So it’s a new year … with plenty to grab our attention and lots to do on our projects, who’s got time for new year’s resolutions?? Well, if you have, here’s 5 resolutions you could implement RIGHT NOW … GOGOGO!
1) Support marginalised creatives
Commit to seeing TEN movies by female directors. Read TEN novels by people of colour. Read e-zines and websites by gay and trans activists. Seek out films and TV shows by disabled writers and filmmakers. You get me.
Plus, perhaps most importantly: tell EVERYONE about the work you enjoy, especially on social media. Avoid slagging creative work off for the sake of it; try looking for the GOOD in projects, even if holistically you think they don’t work.
Discovering the various hierarchies and niches of the industry means you meet more people and see different ways of looking at the world. This can only be good for you, both in terms of actual writing, but making contacts too! MORE: 12 Character Archetypes And How To Use Them
2) Keep track of what you’re doing
Writers flounder when they don’t know what they’re doing. So whether you’re a long term planner, a week-by-week or a day-by-dayer, make sure you know a) what you’ve done vs. b) what you need to do NEXT to get where you want to be.
It doesn’t matter how you do it. I’m a week-by-weeker in terms of script editing/reading, generally. I have a TO DO list at the beginning of the week, which I cross off as the week goes by. If anything’s left, it ends up in the next week.
In terms of my own writing, I look ahead much further. Usually three months or so, sometimes longer. But whatever needs doing – word counts, submissions, meetings, etc – I set that goal and stick to it, evaluating and adapting it as I need to.
So, buy a notebook or diary; create notes to self on post-its; email yourself or set up an app. Whatever it takes, so you can GET WHAT NEEDS DOING, DONE. You’ll be more productive and what’s more, you won’t doubt yourself as much. Truth! MORE: How To Set Meaningful Goals And Stick To Them
3) Write in short bursts
Remember that old revision advice from school, ‘Never revise for more than 20 minutes before taking a break’?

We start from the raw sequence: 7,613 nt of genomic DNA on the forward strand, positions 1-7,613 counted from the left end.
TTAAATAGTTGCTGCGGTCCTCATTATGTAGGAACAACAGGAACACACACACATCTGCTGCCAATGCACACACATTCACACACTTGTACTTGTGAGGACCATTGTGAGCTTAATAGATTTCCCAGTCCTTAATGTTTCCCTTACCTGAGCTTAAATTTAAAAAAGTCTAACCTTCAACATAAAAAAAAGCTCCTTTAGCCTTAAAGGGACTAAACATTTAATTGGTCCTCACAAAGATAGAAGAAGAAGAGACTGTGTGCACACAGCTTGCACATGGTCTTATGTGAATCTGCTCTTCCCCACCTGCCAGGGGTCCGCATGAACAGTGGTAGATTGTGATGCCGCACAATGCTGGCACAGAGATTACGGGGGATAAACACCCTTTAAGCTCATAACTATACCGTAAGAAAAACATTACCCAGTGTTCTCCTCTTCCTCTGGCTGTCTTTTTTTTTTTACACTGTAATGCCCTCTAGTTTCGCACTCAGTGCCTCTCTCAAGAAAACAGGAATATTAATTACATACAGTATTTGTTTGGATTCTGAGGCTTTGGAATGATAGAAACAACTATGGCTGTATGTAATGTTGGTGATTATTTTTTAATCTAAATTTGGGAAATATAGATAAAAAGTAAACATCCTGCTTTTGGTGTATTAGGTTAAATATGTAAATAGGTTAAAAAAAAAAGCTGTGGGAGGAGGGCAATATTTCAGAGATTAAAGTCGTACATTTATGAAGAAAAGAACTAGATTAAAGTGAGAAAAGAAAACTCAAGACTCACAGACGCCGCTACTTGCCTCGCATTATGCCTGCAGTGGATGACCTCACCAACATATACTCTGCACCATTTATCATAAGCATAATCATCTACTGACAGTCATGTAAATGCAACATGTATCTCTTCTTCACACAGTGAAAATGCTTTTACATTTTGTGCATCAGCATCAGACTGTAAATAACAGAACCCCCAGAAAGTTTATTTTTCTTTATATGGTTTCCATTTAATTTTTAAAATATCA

Well, I try and do this (unless I get into the zone, then I might go as long as an hour). I always write my first drafts in short bursts. It keeps my brain fresh. (FYI, I don’t mean take five hours off for every 20 minutes’ work … 5-10 minutes break is a good idea though. Go into the garden. Stroke your cat. Make a coffee. Go for a pee! It’s good for you). MORE: 10 Ways To Make A Good Impression As A Writer
4) Edit like a killer shark!
If I write first drafts in short bursts, I edit like a killer shark (my five year old does EVERYTHING ‘like a killer shark’).
But seriously, sharks attack their prey with a single-minded focus all us writers could learn from. Too often, writers seem scared of edits and feedback. What’s there to be scared of?? They’re just words – tools of our trade! – plus edits and feedback are very often not WRITTEN IN STONE. They’re suggestions. If you really don’t like them/think they don’t work, use them as springboards for your own ideas.
Me, I love edits and feedback. So I chomp on words until they’re ALL GONE. Or rather, rewritten. This means I DON’T take breaks every twenty minutes. I sit in the goddamn chair and churn them out until it’s done, by hook or by crook.
But yes, once I fainted because I got dehydrated. Don’t do that. That’s silly. MORE: 10 Tips For Being A Productive Writer
5) See the world a different way
We all surround ourselves with agreeable people and material. But good writers challenge themselves and interrogate their worldviews.
Go looking for DIFFERENT viewpoints, even ones that are alien or even repugnant to you. (You don’t have to engage with them – that’s the beauty of the internet, you can ‘watch’ from afar via social media).
So, try and work out HOW those people have come to those conclusions. Try and see the person behind the viewpoint. This doesn’t mean you have to condone them if they’re behaving badly – I still loathe everything Katie Hopkins stands for, but that doesn’t mean this interview with her by Jon Ronson doesn’t make for VERY interesting reading.
In short, understanding WHY other people do what they do (even if it’s warped logic!) will make your characters much more nuanced and less likely to fall foul of stereotype and two-dimensional, presumptive tropes. MORE: 11 Things To Do NEXT As A Writer